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The entry into force of the Amendment to Convention on the Physical Protection of Nuclear Material

Nuclear technology

Today marks an important milestone in the global effort to strengthen the security of nuclear materials and nuclear facilities in the civilian nuclear fuel cycle.

The Amendment to the Convention on the Physical Protection of Nuclear Material (CPPNM/A) enters into force today, 30 days after the ratification by Nicaragua as the 102nd of the 153 States Parties to the Convention, thus reaching the required adherence by two-thirds of the Convention parties.

Although nuclear security is a national responsibility of the state, nuclear threats and consequences of nuclear terrorism transcend international borders. With the entry into force of the CPPNM/A, the risks of nuclear terrorism and smuggling and illicit trafficking in nuclear materials are likely to be reduced. This agreement is a concrete success of the Nuclear Security Summit (NSS) process that was launched in Washington in 2010 and concluded with the summit in Washington on 31 March 2016. But is all this effort enough to deal with the challenges of nuclear security?


Convention on the Physical Protection of Nuclear Material

The CPPNM adopted on 26 October 1979, entered into force on 8 February 1987. It is one of thirteen counter-terrorism instruments developed by the international community, and is the only internationally legally binding undertaking for the physical protection of nuclear material. Its objectives include a worldwide commitment to:

  • achieving and maintaining effective physical protection of nuclear materials and facilities in the civilian nuclear fuel cycle;
  • preventing and combating offences relating to such material and facilities; and
  • facilitating appropriate co-operation among States Parties.

The Convention covers only nuclear material used for peaceful purposes during international transport and, with certain exceptions, in domestic use, storage and transport. It provides a categorization of nuclear material requiring appropriate levels of physical protection during storage and international transport.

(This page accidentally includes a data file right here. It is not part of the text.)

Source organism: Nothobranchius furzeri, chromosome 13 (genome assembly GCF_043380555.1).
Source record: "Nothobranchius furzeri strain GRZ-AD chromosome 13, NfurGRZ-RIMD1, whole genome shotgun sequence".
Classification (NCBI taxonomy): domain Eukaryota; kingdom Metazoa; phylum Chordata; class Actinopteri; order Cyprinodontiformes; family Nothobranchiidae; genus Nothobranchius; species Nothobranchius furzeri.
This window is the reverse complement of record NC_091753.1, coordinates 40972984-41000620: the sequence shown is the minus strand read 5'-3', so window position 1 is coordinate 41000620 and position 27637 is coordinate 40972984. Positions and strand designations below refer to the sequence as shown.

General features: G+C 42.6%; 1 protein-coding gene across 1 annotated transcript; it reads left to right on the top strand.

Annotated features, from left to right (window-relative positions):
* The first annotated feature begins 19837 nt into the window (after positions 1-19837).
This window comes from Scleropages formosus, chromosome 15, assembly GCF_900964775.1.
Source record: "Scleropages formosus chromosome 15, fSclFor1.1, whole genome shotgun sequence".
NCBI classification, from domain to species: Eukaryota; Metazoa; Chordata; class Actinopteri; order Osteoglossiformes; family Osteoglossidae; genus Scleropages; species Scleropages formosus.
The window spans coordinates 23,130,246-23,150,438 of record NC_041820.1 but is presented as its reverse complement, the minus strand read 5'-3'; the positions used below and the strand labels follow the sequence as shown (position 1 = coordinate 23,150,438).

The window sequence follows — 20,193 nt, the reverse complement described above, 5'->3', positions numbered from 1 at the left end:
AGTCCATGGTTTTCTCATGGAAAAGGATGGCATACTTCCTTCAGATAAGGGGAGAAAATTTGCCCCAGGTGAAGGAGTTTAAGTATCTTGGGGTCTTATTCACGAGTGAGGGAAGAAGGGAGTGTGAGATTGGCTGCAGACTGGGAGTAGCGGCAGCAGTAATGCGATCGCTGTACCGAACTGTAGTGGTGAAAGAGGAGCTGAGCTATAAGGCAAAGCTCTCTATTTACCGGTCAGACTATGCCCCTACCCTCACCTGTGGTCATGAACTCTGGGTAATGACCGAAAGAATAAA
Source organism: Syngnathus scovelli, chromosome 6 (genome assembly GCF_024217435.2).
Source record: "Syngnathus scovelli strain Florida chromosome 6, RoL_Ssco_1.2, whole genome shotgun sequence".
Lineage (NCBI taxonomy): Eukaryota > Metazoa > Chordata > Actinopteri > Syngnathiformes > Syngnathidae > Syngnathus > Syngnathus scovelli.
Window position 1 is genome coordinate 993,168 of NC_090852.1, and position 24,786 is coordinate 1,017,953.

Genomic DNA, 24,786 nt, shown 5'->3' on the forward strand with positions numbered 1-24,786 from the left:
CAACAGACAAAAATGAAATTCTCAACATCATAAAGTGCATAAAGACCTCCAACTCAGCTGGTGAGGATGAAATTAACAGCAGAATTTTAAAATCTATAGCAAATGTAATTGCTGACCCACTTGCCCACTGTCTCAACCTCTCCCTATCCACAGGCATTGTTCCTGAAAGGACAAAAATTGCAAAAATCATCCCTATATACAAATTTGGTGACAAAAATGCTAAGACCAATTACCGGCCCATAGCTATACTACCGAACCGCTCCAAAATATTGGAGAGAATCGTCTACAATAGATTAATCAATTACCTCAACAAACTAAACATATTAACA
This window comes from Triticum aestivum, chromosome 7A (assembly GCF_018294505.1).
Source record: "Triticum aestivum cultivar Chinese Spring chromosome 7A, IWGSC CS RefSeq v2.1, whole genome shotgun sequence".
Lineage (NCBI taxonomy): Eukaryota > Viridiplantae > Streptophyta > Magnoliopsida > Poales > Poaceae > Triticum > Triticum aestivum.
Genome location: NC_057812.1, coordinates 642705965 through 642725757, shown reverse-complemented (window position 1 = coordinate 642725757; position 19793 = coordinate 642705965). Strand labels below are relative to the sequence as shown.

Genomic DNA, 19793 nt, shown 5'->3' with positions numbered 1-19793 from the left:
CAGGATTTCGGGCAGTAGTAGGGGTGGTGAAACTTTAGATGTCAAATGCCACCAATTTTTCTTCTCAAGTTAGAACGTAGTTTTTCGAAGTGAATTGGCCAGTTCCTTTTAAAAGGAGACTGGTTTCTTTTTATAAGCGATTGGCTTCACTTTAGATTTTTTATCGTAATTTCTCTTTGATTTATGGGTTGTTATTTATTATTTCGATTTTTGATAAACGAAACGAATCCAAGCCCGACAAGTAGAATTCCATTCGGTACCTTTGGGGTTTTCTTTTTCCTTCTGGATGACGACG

Amendment to the CPPNM

In July 2005, States Parties decided to amend the Convention to strengthen its provisions to make it legally binding to protect nuclear facilities and material in peaceful domestic use, storage and transport. It also provides for expanded cooperation between states for rapid measures to locate and recover stolen or smuggled nuclear material, mitigate any radiological consequences of sabotage, and combat related offences through criminalization. The Amended Convention establishes eleven Fundamental Principles at the level of the state for the physical protection of nuclear material and nuclear facilities in civilian use (as listed in Annex A of this paper). The responsibility for physical protection remains vested exclusively with the state. The CPPNM/A does not provide authorization to use or threaten to use military force against nuclear material or nuclear facilities in peaceful uses.


Gaps in coverage and implementation of CPPNM/A

Given the strong opposition of some of the nuclear-armed States Partiers, the scope of the Amendment is confined to nuclear material and facilities in civilian use and does not cover ‘all radioactive material and associated facilities’. It explicitly excludes ‘activities of armed forces during an armed conflict’, and ‘activities undertaken by military forces in the exercise of their official duties’.

In December 2015, the Director General of the International Atomic Energy Agency (IAEA) noted that States Parties are required to inform the Agency, as the Depositary, of the laws and regulations adopted to implement the CPPNM, but only 12 have done so thus far. All States Parties are also obligated to provide information on Points of Contact and Central Authorities, but only 111 of 152 have complied to date. Finally, while the CPPNM/A enters into force today, 50 States Parties have yet to ratify the Amendment.


Nuclear material in military use

The entry into force of the CPPNM/A and the NSS process will contribute to strengthening nuclear security globally for nuclear materials and nuclear facilities in the civilian sector. However, this only covers 15 per cent of the world’s stocks of nuclear materials. The other 85 per cent in military use is not covered by the CPPNM/A nor by the NSS.


Weapons-usable nuclear materials
Categories of weapons-usable nuclear materials globally, estimated percentages. Image: Nuclear Threat Initiative; used with the permission of NTI.


The Way Forward